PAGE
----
Insight: From binge to hangover, shipping firms bleed
By John Acher and Balazs Koranyi
AARHUS, Denmark/OSLO (Reuters) - Many of the giant cranes that tower over the port of Aarhus, Denmark's second-biggest city, are standing idle these days.
They can load a million containers a year, but they are now operating at half capacity as Europe's economic meltdown erodes demand for items such as electronics, dragging a struggling global shipping industry deeper into the abyss.
"People buy less of the unnecessary stuff; they are now satisfied with one television set instead of three, and that is typically all the things imported from China that are being reduced," says Johan Uggla, the terminal's managing director and a grandson of 98-year-old shipping magnate Maersk Mc-Kinney Moller.
Shipping firms, banking on rapid trade growth, went on a binge, ordering new vessels in 2007 and 2008, many of which are being delivered this year. They face severe overcapacity just as demand, particularly on the once lucrative routes between Europe and Asia, falls through the floor.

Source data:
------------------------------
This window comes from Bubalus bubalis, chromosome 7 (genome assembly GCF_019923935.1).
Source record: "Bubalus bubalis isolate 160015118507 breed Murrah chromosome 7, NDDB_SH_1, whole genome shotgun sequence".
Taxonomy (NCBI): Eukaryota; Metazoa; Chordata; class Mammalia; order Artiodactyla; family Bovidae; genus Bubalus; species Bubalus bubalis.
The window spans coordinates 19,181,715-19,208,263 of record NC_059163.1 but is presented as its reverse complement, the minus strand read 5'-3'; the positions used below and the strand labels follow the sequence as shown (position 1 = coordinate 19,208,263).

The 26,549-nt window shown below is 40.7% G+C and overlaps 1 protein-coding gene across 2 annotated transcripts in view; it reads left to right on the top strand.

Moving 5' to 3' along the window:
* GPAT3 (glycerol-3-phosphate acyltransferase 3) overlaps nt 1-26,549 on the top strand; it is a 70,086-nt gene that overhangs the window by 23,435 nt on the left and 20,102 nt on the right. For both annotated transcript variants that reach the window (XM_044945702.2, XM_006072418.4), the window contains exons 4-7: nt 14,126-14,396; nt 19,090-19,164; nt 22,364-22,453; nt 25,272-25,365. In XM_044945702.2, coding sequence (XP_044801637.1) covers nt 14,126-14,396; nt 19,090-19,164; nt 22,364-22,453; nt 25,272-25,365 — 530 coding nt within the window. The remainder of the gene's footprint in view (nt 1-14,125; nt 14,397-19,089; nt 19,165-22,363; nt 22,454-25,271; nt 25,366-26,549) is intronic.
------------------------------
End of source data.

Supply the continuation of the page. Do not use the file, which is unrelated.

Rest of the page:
So what is in store for 2012?
"In one word: bloodletting," says private equity investor Andreas Beroutsos, a founder of One Point Capital Management.
"Some bankruptcies, shrinking, consolidation, very limited new orders, cancellation of large parts of the order book and cyclically elevated scrapping," he added.
Soaring fuel costs, Europe's crisis and the lack of bank financing are likely to worsen a four-year-long shipping crisis and extend it well into 2013. Continued...